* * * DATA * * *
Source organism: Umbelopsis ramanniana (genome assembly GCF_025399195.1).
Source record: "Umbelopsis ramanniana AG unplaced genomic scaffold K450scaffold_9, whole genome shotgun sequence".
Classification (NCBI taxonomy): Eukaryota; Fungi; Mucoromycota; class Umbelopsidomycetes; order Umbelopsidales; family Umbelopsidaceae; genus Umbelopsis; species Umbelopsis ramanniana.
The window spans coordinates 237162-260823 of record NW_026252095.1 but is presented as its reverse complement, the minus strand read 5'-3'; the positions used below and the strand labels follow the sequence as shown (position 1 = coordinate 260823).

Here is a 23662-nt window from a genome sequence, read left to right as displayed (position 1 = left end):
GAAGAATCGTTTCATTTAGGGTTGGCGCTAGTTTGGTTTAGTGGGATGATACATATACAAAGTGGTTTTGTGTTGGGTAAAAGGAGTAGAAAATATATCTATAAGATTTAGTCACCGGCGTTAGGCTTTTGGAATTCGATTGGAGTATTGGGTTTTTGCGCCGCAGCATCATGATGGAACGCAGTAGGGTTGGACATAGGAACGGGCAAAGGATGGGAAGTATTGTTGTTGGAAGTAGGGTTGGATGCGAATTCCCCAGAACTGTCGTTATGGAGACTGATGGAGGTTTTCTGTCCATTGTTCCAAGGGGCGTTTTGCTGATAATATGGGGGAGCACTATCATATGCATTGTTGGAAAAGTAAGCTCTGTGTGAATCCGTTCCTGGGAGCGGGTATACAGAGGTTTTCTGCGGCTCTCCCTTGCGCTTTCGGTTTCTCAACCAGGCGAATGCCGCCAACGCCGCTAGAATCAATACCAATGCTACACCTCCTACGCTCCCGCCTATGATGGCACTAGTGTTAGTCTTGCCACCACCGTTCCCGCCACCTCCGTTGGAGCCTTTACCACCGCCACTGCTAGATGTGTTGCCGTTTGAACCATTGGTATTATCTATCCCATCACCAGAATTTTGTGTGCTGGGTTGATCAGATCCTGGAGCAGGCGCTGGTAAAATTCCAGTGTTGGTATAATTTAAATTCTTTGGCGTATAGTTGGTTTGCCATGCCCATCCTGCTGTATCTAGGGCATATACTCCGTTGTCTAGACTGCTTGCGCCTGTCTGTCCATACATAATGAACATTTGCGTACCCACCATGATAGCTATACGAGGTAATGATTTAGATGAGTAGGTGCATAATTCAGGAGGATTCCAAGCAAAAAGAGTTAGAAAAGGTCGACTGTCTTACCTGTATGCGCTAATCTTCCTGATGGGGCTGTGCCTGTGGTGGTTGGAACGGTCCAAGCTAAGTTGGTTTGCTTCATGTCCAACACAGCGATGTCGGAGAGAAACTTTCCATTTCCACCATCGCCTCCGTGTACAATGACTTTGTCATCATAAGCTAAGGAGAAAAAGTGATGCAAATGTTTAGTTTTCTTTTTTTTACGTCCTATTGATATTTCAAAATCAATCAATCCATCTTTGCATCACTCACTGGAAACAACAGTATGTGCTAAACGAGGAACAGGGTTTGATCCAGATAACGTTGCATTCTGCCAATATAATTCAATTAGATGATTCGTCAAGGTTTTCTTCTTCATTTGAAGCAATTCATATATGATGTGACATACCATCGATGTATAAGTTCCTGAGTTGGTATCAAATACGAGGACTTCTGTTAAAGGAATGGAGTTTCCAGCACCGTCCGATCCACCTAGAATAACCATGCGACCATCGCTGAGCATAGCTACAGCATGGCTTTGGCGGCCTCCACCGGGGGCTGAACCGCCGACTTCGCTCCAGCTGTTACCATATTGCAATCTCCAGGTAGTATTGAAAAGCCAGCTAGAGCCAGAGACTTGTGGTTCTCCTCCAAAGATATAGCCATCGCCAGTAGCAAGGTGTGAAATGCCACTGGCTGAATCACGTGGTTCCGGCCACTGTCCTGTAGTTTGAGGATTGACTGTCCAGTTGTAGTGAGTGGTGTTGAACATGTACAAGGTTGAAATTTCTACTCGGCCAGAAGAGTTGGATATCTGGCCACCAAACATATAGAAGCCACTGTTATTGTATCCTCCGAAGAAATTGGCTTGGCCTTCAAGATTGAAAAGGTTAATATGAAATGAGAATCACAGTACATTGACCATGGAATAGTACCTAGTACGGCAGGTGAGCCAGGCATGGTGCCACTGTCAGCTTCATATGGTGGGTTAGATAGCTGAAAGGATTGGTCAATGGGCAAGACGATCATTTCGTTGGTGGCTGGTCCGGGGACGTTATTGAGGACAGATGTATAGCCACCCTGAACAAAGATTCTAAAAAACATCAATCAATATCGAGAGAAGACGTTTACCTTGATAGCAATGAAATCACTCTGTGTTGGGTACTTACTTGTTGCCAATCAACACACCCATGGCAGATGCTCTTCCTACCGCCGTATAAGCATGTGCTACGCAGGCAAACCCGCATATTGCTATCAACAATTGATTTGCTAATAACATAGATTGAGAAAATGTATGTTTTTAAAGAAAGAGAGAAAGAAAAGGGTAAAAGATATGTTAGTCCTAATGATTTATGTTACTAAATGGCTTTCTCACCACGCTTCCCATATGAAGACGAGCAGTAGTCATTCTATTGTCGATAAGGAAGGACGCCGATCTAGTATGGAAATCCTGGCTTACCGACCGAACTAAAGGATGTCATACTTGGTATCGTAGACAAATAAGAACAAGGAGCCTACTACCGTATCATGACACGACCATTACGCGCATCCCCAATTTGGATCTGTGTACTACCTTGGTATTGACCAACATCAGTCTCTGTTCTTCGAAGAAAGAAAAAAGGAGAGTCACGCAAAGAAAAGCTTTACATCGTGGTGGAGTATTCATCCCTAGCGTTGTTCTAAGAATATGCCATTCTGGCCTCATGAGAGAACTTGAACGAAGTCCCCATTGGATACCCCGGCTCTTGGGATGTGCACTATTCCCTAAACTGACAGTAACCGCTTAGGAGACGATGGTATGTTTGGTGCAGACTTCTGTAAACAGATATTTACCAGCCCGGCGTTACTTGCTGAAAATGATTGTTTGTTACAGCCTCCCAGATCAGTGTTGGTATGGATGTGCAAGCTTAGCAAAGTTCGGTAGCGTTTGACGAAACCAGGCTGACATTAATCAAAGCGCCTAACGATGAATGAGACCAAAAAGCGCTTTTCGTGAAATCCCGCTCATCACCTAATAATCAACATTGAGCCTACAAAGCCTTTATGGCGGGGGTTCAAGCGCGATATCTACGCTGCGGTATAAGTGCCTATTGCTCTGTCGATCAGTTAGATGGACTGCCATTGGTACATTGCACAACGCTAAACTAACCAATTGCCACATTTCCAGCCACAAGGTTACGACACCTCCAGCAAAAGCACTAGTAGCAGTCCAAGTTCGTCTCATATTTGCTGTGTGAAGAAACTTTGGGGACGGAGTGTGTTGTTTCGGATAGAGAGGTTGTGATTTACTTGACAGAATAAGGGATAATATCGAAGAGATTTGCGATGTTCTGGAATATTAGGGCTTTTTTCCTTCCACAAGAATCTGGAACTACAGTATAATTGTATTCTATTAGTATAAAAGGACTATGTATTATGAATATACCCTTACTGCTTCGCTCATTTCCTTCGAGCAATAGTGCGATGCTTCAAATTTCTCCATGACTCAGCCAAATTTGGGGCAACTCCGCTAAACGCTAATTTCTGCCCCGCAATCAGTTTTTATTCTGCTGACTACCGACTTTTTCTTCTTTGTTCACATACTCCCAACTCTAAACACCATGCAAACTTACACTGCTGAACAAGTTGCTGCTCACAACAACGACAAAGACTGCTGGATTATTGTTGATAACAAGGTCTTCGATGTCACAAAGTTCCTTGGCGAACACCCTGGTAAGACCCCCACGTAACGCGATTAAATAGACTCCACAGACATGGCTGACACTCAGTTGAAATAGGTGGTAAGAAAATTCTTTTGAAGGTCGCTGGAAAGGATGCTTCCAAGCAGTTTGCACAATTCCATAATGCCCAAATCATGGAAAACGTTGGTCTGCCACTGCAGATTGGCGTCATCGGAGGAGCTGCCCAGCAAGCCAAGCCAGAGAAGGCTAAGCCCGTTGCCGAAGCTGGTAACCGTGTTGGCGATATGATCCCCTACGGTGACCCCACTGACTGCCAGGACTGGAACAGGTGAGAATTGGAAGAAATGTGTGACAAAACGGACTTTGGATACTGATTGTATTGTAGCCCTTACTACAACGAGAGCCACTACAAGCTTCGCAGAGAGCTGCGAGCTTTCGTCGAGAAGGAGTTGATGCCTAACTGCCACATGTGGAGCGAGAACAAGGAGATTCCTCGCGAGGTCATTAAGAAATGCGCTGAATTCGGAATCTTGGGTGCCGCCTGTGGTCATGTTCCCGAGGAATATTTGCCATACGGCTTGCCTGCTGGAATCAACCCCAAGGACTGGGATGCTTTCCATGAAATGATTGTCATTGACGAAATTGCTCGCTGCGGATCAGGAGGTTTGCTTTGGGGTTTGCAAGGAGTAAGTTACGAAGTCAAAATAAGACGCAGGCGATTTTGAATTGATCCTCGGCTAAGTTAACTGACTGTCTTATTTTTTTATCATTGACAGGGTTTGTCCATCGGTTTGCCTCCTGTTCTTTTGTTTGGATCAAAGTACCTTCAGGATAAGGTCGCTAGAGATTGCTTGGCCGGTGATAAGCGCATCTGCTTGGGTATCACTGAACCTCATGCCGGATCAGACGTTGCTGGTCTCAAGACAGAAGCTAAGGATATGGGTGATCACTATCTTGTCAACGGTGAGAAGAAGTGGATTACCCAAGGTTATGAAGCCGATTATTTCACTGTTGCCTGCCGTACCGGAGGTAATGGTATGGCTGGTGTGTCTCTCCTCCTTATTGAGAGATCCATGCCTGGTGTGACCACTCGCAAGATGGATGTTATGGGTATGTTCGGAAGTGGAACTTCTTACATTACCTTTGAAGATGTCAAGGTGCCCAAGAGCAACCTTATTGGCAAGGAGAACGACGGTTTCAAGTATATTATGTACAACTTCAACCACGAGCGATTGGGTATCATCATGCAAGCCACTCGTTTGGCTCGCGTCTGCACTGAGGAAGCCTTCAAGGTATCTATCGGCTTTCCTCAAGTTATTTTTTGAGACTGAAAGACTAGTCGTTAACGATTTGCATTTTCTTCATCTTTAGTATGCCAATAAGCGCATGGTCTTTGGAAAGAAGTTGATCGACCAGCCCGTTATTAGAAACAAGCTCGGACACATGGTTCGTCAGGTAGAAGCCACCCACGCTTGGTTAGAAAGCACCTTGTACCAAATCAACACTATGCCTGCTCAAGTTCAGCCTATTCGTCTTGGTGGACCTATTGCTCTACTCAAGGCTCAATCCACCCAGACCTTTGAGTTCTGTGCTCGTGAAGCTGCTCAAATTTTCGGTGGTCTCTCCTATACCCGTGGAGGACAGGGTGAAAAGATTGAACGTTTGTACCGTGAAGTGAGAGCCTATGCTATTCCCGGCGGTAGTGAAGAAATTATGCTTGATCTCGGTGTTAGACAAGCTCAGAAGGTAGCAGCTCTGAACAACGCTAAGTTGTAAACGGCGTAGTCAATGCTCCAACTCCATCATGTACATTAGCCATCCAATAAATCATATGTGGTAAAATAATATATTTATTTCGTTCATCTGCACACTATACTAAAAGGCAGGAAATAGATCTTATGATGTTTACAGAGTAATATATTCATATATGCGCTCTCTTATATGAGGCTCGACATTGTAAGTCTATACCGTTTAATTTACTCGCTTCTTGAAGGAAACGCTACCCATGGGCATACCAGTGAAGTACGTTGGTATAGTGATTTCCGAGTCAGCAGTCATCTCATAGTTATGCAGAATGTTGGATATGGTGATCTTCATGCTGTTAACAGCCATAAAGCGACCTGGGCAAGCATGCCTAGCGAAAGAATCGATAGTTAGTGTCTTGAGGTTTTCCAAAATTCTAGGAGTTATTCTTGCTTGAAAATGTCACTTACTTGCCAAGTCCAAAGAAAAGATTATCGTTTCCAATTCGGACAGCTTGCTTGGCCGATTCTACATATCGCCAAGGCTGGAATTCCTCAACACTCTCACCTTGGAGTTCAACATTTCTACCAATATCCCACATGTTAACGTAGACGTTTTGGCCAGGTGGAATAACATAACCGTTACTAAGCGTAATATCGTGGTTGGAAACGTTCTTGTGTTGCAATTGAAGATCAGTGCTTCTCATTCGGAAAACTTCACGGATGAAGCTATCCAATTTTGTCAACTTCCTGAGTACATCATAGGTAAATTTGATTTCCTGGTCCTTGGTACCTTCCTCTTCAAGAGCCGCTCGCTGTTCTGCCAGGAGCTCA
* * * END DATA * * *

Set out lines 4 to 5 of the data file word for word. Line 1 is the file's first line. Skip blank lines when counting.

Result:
The window spans coordinates 237162-260823 of record NW_026252095.1 but is presented as its reverse complement, the minus strand read 5'-3'; the positions used below and the strand labels follow the sequence as shown (position 1 = coordinate 260823).

Here is a 23662-nt window from a genome sequence, read left to right as displayed (position 1 = left end):